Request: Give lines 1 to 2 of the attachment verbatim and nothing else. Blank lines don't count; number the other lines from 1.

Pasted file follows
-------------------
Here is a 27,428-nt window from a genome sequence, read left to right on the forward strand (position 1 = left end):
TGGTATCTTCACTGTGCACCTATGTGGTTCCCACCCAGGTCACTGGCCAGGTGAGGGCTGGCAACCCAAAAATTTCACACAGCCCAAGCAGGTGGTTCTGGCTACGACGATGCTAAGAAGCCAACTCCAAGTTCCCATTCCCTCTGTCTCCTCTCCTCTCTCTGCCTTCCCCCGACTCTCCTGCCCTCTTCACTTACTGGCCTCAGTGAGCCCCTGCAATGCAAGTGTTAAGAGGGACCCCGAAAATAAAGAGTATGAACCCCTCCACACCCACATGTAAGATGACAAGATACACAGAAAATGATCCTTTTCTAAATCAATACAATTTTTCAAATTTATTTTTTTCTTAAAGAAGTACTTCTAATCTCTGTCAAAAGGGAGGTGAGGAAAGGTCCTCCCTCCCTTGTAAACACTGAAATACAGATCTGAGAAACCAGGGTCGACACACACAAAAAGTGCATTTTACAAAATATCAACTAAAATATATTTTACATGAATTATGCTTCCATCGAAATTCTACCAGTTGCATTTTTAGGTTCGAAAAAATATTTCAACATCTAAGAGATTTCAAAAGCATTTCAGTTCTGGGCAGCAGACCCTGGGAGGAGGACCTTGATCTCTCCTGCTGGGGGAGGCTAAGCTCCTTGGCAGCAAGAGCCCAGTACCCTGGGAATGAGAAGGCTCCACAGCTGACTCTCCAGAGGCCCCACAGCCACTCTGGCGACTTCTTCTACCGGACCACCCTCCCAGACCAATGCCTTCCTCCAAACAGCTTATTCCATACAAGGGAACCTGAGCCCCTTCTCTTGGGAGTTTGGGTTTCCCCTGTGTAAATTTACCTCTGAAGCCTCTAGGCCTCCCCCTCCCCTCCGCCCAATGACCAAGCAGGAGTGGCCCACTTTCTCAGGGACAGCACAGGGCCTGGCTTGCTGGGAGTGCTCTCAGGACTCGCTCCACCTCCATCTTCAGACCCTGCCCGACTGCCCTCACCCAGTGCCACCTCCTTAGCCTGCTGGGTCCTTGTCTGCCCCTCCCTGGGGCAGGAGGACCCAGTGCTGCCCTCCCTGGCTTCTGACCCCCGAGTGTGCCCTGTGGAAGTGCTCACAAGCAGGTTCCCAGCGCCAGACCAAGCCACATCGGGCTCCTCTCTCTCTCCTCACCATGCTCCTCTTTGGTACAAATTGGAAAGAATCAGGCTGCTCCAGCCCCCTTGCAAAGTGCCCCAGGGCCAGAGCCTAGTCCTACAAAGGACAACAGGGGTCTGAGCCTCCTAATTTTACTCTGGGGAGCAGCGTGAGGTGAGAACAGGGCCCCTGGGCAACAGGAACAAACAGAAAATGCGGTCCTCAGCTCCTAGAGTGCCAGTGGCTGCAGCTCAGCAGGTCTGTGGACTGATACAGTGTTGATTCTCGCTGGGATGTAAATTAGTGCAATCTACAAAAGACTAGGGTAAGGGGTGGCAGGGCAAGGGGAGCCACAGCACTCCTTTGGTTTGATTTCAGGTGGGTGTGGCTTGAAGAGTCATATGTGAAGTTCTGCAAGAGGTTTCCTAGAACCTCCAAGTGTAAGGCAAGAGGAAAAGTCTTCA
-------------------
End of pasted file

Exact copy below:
Here is a 27,428-nt window from a genome sequence, read left to right on the forward strand (position 1 = left end):
TGGTATCTTCACTGTGCACCTATGTGGTTCCCACCCAGGTCACTGGCCAGGTGAGGGCTGGCAACCCAAAAATTTCACACAGCCCAAGCAGGTGGTTCTGGCTACGACGATGCTAAGAAGCCAACTCCAAGTTCCCATTCCCTCTGTCTCCTCTCCTCTCTCTGCCTTCCCCCGACTCTCCTGCCCTCTTCACTTACTGGCCTCAGTGAGCCCCTGCAATGCAAGTGTTAAGAGGGACCCCGAAAATAAAGAGTATGAACCCCTCCACACCCACATGTAAGATGACAAGATACACAGAAAATGATCCTTTTCTAAATCAATACAATTTTTCAAATTTATTTTTTTCTTAAAGAAGTACTTCTAATCTCTGTCAAAAGGGAGGTGAGGAAAGGTCCTCCCTCCCTTGTAAACACTGAAATACAGATCTGAGAAACCAGGGTCGACACACACAAAAAGTGCATTTTACAAAATATCAACTAAAATATATTTTACATGAATTATGCTTCCATCGAAATTCTACCAGTTGCATTTTTAGGTTCGAAAAAATATTTCAACATCTAAGAGATTTCAAAAGCATTTCAGTTCTGGGCAGCAGACCCTGGGAGGAGGACCTTGATCTCTCCTGCTGGGGGAGGCTAAGCTCCTTGGCAGCAAGAGCCCAGTACCCTGGGAATGAGAAGGCTCCACAGCTGACTCTCCAGAGGCCCCACAGCCACTCTGGCGACTTCTTCTACCGGACCACCCTCCCAGACCAATGCCTTCCTCCAAACAGCTTATTCCATACAAGGGAACCTGAGCCCCTTCTCTTGGGAGTTTGGGTTTCCCCTGTGTAAATTTACCTCTGAAGCCTCTAGGCCTCCCCCTCCCCTCCGCCCAATGACCAAGCAGGAGTGGCCCACTTTCTCAGGGACAGCACAGGGCCTGGCTTGCTGGGAGTGCTCTCAGGACTCGCTCCACCTCCATCTTCAGACCCTGCCCGACTGCCCTCACCCAGTGCCACCTCCTTAGCCTGCTGGGTCCTTGTCTGCCCCTCCCTGGGGCAGGAGGACCCAGTGCTGCCCTCCCTGGCTTCTGACCCCCGAGTGTGCCCTGTGGAAGTGCTCACAAGCAGGTTCCCAGCGCCAGACCAAGCCACATCGGGCTCCTCTCTCTCTCCTCACCATGCTCCTCTTTGGTACAAATTGGAAAGAATCAGGCTGCTCCAGCCCCCTTGCAAAGTGCCCCAGGGCCAGAGCCTAGTCCTACAAAGGACAACAGGGGTCTGAGCCTCCTAATTTTACTCTGGGGAGCAGCGTGAGGTGAGAACAGGGCCCCTGGGCAACAGGAACAAACAGAAAATGCGGTCCTCAGCTCCTAGAGTGCCAGTGGCTGCAGCTCAGCAGGTCTGTGGACTGATACAGTGTTGATTCTCGCTGGGATGTAAATTAGTGCAATCTACAAAAGACTAGGGTAAGGGGTGGCAGGGCAAGGGGAGCCACAGCACTCCTTTGGTTTGATTTCAGGTGGGTGTGGCTTGAAGAGTCATATGTGAAGTTCTGCAAGAGGTTTCCTAGAACCTCCAAGTGTAAGGCAAGAGGAAAAGTCTTCA